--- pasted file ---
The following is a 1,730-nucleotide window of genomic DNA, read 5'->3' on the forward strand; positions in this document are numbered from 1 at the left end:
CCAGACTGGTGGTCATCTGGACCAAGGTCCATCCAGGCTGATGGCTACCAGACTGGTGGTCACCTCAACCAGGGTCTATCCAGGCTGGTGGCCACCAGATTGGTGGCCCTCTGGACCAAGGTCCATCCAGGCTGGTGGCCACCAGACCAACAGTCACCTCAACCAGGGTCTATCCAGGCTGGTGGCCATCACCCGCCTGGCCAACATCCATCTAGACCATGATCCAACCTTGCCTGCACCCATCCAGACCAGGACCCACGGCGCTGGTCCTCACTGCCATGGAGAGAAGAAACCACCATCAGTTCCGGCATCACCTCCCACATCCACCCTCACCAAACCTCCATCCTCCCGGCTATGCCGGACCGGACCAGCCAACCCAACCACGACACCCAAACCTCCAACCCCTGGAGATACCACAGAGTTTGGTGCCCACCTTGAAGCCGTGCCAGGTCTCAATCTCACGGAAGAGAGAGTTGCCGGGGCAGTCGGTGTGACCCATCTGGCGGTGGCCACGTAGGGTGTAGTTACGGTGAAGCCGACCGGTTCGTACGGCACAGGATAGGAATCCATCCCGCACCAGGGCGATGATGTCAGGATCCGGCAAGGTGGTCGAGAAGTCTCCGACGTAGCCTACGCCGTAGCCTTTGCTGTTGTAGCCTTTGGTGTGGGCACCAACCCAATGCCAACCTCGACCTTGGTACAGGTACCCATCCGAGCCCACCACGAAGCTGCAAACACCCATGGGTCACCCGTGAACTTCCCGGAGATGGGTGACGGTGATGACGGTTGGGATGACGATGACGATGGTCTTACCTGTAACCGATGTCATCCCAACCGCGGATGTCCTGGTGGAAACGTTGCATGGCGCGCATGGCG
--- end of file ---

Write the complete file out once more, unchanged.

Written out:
The following is a 1,730-nucleotide window of genomic DNA, read 5'->3' on the forward strand; positions in this document are numbered from 1 at the left end:
CCAGACTGGTGGTCATCTGGACCAAGGTCCATCCAGGCTGATGGCTACCAGACTGGTGGTCACCTCAACCAGGGTCTATCCAGGCTGGTGGCCACCAGATTGGTGGCCCTCTGGACCAAGGTCCATCCAGGCTGGTGGCCACCAGACCAACAGTCACCTCAACCAGGGTCTATCCAGGCTGGTGGCCATCACCCGCCTGGCCAACATCCATCTAGACCATGATCCAACCTTGCCTGCACCCATCCAGACCAGGACCCACGGCGCTGGTCCTCACTGCCATGGAGAGAAGAAACCACCATCAGTTCCGGCATCACCTCCCACATCCACCCTCACCAAACCTCCATCCTCCCGGCTATGCCGGACCGGACCAGCCAACCCAACCACGACACCCAAACCTCCAACCCCTGGAGATACCACAGAGTTTGGTGCCCACCTTGAAGCCGTGCCAGGTCTCAATCTCACGGAAGAGAGAGTTGCCGGGGCAGTCGGTGTGACCCATCTGGCGGTGGCCACGTAGGGTGTAGTTACGGTGAAGCCGACCGGTTCGTACGGCACAGGATAGGAATCCATCCCGCACCAGGGCGATGATGTCAGGATCCGGCAAGGTGGTCGAGAAGTCTCCGACGTAGCCTACGCCGTAGCCTTTGCTGTTGTAGCCTTTGGTGTGGGCACCAACCCAATGCCAACCTCGACCTTGGTACAGGTACCCATCCGAGCCCACCACGAAGCTGCAAACACCCATGGGTCACCCGTGAACTTCCCGGAGATGGGTGACGGTGATGACGGTTGGGATGACGATGACGATGGTCTTACCTGTAACCGATGTCATCCCAACCGCGGATGTCCTGGTGGAAACGTTGCATGGCGCGCATGGCG